*Urinary Tract Infections

Chapter: Urinary Tract Infections
McMaster Section Editor(s): Mark Loeb
Section Editor(s) in Interna Szczeklika: Franciszek Kokot, Robert Drabczyk
McMaster Author(s): Dominik Mertz
Author(s) in Interna Szczeklika: Jan Duława, Robert Drabczyk
Additional Information

Definition, Etiology, Pathogenesis Top

The term urinary tract infection (UTI) is defined as the presence of microorganisms in the urinary tract above the bladder sphincter in symptomatic patients.

Significant bacteriuria is defined as bacteriuria with proposed thresholds ranging from ≥103 to 105 bacterial colony forming units (CFU)/mL in a clean-catch voided urine or ≥102 CFU/mL in a single catheterized specimen.

Asymptomatic bacteriuria (ABU) (historically “asymptomatic UTI”) is defined as ≥105 bacterial CFU/mL in a culture of urine in patients without signs or symptoms of UTI. The presence of white blood cells (WBCs) or nitrites has no implications for the differentiation between ABU and symptomatic UTI.

Uncomplicated UTI may be diagnosed in a nonpregnant female patient without genitourinary abnormalities and without impairment of the local and systemic immune responses (ie, without UTI risk factors; see below). It is caused by microorganisms typical for UTI.

Complicated UTI: The rationale for separating complicated UTI from uncomplicated UTI is that these cases are more likely not to respond to first-line treatment or are more prone to relapse. Complicated UTI refers to the following:

1) UTI in a female patient with anatomical abnormalities, functional abnormalities, or both that affect urine flow (including pregnancy), or with impaired systemic or local immune response.

2) All UTIs in male patients (according to most guidelines).

3) UTI caused by uncommon or multiresistant microorganisms.

Recurrent UTI may be caused by relapse or reinfection.

Relapse of UTI is a recurrent UTI that develops after prior antimicrobial treatment and is caused by the microorganism(s) responsible for the previous UTI episode, which persist in the urinary tract. In clinical practice, a recurrent UTI is regarded as a relapse if the onset of signs and symptoms occurs within ≤2 weeks of completing the treatment of the previous UTI and the same etiologic agent is isolated in both instances.

Reinfection is a recurrent UTI caused by a microorganism that originates from outside of the urinary tract and is an entirely new etiologic agent. In clinical practice, a recurrent UTI is regarded as a reinfection if the onset of signs and symptoms occurs after >2 weeks of completing the treatment of a previous UTI, even if the etiologic agent remains the same.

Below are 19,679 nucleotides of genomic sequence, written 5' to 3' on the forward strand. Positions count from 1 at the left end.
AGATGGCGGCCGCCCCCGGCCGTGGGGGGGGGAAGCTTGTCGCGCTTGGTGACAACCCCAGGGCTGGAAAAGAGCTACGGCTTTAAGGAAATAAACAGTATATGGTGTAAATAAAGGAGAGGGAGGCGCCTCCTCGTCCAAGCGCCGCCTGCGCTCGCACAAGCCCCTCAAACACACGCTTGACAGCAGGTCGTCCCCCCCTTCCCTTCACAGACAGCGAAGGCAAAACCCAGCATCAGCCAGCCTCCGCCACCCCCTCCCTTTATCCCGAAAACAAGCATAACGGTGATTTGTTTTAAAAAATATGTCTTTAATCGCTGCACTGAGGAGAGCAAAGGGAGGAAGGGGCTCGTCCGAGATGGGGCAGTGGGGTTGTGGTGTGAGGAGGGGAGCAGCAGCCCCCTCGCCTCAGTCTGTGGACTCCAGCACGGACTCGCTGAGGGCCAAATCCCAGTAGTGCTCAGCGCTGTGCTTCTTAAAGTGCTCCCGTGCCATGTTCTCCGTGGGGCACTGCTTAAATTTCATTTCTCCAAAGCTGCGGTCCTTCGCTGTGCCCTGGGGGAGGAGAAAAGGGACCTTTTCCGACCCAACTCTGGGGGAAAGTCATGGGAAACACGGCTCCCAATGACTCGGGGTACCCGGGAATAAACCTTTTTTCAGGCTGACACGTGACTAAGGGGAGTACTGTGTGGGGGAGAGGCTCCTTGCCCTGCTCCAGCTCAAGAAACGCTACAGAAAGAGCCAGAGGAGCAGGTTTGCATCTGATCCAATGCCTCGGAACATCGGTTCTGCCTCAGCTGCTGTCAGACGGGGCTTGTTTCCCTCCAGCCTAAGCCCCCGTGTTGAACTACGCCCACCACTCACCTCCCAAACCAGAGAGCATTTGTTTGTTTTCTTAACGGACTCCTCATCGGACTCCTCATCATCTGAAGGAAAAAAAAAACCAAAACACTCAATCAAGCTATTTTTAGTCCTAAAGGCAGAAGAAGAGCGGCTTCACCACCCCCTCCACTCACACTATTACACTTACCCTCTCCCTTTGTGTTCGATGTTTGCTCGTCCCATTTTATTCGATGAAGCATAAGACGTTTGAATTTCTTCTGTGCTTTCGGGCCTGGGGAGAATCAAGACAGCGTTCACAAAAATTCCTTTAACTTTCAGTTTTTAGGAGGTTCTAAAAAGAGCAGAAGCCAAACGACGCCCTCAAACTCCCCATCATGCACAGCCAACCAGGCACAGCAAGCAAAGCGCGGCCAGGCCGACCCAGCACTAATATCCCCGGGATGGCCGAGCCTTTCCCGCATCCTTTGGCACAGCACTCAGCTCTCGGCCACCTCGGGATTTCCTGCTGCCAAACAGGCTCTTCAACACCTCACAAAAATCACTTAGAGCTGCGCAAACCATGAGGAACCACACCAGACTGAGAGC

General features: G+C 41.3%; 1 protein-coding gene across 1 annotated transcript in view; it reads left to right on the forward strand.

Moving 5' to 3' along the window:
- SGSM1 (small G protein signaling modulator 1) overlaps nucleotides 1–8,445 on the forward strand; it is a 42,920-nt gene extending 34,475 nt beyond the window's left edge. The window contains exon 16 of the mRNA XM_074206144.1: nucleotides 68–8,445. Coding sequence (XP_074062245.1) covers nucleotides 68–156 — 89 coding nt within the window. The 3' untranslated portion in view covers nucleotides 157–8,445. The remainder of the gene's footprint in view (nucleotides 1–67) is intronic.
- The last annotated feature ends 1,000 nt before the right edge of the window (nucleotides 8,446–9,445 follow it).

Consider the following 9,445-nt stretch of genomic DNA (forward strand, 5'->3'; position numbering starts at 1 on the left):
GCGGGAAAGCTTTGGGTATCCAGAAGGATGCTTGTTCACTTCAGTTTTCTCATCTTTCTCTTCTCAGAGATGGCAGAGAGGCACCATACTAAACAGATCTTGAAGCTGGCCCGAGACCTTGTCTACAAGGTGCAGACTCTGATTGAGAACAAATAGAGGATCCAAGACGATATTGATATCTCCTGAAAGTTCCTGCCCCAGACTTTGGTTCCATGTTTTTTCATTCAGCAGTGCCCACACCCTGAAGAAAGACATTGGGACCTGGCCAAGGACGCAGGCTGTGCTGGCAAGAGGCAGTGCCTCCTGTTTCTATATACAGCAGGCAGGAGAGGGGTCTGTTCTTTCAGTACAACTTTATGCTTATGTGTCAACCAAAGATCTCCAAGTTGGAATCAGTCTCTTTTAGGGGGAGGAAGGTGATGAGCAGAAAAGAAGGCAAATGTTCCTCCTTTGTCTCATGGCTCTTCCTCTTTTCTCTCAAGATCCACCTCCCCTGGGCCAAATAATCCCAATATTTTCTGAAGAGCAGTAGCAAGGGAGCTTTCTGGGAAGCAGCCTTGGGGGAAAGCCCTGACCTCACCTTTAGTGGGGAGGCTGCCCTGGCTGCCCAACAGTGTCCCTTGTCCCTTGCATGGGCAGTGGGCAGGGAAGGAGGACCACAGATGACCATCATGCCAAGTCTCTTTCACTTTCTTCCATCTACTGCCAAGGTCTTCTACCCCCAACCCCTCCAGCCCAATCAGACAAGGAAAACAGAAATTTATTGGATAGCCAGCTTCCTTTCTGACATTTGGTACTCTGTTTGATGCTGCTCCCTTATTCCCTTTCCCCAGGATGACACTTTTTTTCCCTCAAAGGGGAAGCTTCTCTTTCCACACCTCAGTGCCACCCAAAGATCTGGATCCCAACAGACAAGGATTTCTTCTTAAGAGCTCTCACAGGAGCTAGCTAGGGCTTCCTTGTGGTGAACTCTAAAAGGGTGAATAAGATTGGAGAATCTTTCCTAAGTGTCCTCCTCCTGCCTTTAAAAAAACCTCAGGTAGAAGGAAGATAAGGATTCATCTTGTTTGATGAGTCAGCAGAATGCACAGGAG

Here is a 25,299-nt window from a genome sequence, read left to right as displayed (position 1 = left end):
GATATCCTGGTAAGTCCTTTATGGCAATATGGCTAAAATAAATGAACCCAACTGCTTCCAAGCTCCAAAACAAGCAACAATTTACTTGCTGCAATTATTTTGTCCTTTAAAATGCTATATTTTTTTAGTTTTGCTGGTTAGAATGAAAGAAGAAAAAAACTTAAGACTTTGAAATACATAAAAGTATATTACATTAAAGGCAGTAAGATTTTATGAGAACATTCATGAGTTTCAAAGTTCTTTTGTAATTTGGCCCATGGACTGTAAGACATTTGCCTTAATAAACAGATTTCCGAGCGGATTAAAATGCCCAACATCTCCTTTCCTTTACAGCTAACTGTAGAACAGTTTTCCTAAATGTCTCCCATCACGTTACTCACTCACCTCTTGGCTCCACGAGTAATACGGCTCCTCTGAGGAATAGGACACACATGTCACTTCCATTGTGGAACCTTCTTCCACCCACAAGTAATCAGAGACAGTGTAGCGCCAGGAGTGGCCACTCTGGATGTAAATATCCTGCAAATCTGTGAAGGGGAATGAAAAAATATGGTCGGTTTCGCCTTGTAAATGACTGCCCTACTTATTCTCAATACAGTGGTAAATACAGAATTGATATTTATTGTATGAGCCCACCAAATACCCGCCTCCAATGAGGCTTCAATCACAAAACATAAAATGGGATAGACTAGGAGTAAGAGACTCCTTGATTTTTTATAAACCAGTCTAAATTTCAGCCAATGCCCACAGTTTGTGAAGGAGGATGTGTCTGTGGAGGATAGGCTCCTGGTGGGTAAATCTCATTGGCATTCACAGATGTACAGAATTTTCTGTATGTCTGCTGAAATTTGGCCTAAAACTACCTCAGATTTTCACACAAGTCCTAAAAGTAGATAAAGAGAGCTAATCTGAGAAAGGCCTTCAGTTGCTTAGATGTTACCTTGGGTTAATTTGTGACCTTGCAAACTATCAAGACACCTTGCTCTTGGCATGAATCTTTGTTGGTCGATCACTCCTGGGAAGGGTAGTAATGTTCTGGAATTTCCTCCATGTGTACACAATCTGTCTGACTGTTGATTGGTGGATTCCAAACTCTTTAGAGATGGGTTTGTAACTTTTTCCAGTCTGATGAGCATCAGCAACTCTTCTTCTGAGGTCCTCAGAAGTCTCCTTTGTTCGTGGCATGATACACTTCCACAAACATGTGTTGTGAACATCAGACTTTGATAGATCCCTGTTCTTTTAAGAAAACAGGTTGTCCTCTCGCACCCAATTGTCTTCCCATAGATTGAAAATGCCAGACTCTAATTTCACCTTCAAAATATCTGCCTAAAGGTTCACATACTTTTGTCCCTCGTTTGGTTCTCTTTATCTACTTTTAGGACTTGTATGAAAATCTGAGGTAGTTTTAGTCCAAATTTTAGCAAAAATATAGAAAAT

Physiologically, the urinary tract remains sterile, with the exception of the distal part of the urethra, which is colonized by saprophytic coagulase-negative staphylococci (eg, Staphylococcus epidermidis), vaginal coccobacilli (Gardnerella [formerly Haemophilus] vaginalis), nonhemolytic streptococci, corynebacteria, and lactobacilli. Pathogenic colonization of the urinary tract is predominantly ascending. The first stage of an ascending UTI involves colonization of the urethral opening by uropathogenic bacteria; women are more susceptible to this process due to the constant presence of uropathogenic microorganisms in the vaginal vestibule, as well as due to the closer proximity of the urethral opening to the anus and the short urethra. Sexual intercourse can facilitate ascending colonization in female patients. Subsequently, the microorganisms enter the bladder. In immunocompetent individuals, microbial colonization typically does not extend beyond the bladder. The risk of kidney involvement increases as the bacteria continue to persist in the bladder or in the presence of risk factors (see below). Hematogenous and lymphatic spread of infection is responsible for only ~2% of all cases of UTI, but these have the most severe course and usually affect patients who are seriously ill, immunodeficient, or both.

Risk factors for developing a complicated course of UTI: Urinary retention, nephrolithiasis, vesicoureteral reflux, catheterization, diabetes mellitus (particularly poorly controlled), advanced age, pregnancy, postpartum period, hospitalization for unrelated reasons.

Etiologic agents:

1) Bacteria:

a) Uncomplicated and recurrent cystitis: Escherichia coli (70%-95% of patients), Staphylococcus saprophyticus (5%-10% of patients, predominantly sexually active women), Proteus mirabilis, Klebsiella spp, Enterococcus spp, and other pathogens (≤5% of patients).

b) Uncomplicated acute pyelonephritis: As above, but the proportion of E coli infections is higher and no S saprophyticus infections are observed.